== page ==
Jenna Black,
Morgan Kingsley, Exorcist #1: The Devil Inside
(Spectra, 2007)

Morgan Kingsley is an exorcist. Her worst fear is demon possession -- and she has good reason to be afraid. She lives in an execution state, where a human found to be involuntarily possessed who cannot be exorcised is burned alive.

The story begins with Morgan being summoned to Kansas for an exorcism. The victim is a little girl, already strapped to the metal table and ready to go into the oven if the exorcism fails. The demon inside the girl is quite strong and Morgan gets touched by it -- she wakens in a containment room herself, suspected of being possessed by the demon she just exorcised, but she knows that's not true and can't figure out why.

Her sleep's been troubled for a long time. She sleepwalks and now she's writing notes to her waking self from a demon named Lugh, who claims to have involuntarily possessed her when she was drugged by her family.

This is just the beginning of a tale that takes you to a world where demons are on one side voluntarily hosted and almost worshipped by the Spirit Society and, on the other, abhorred and abused by the Wrath of God. The hints of world-building in this novel are very interesting, particularly in relation to demon advocacy.

The characters show some potential. Morgan is a strong, feisty woman who doesn't always make the best decisions. Still, she is loyal and willing to risk her life for someone she cares for. I would like to see stronger character development in the future.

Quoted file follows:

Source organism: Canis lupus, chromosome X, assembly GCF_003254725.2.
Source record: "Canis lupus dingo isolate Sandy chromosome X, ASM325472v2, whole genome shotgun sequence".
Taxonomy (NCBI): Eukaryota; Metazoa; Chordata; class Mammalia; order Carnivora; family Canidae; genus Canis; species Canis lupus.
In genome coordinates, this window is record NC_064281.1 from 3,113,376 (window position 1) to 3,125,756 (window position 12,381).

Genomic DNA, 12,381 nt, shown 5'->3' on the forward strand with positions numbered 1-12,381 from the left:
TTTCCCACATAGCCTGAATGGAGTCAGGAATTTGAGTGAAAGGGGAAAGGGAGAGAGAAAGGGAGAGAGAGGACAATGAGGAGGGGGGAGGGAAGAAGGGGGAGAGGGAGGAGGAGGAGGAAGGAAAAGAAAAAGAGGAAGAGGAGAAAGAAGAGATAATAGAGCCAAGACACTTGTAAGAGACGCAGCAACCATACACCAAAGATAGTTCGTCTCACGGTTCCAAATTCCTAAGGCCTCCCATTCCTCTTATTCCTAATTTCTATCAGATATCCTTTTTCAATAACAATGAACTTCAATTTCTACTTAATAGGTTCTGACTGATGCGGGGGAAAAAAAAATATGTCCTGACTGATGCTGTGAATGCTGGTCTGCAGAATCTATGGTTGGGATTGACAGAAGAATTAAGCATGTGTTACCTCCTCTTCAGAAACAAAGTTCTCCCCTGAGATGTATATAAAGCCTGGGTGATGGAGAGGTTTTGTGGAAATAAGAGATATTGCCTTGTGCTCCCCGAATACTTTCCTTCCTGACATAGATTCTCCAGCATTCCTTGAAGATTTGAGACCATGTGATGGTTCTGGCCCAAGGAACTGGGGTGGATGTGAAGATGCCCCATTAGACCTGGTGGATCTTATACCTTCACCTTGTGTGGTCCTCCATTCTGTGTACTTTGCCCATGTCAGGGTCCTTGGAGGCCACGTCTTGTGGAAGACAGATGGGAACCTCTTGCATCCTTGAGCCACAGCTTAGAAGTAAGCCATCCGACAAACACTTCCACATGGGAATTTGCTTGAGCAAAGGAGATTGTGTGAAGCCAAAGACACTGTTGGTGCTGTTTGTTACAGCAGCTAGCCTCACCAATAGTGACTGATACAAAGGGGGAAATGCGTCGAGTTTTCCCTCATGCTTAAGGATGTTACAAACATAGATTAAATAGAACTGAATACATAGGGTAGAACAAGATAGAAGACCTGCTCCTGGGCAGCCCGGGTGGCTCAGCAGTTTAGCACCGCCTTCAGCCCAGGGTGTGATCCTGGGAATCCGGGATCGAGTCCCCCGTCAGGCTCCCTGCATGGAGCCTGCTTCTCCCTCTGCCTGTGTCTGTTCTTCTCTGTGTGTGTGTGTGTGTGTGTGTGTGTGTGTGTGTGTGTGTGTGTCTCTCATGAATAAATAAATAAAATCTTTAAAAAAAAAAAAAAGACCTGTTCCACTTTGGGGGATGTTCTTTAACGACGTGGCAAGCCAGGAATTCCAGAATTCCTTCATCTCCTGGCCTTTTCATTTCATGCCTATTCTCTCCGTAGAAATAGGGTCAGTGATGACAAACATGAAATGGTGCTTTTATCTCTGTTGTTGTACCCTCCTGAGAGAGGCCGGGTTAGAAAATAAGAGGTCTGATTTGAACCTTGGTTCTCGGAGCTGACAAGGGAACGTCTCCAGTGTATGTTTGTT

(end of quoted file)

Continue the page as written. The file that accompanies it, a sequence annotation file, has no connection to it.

Unfortunately, the plot got bogged down in heavy erotic content. When I say heavy, I am referring to whips and chains, etc. Fortunately, none of it was precisely non-consensual; however, I'd have enjoyed the politics and world-building much more than the explicit material.

I'm not sure this first novel actually has a good niche. It's billed as a fantasy, but the erotic content should probably have it shelved in romance instead. However, most female readers of romance I know are not into the heavy stuff. The sequel's concept looks promising, but I'd have to read through a good bit of it before I decided to give it a try.

review by
Becky Kyle

12 April 2008

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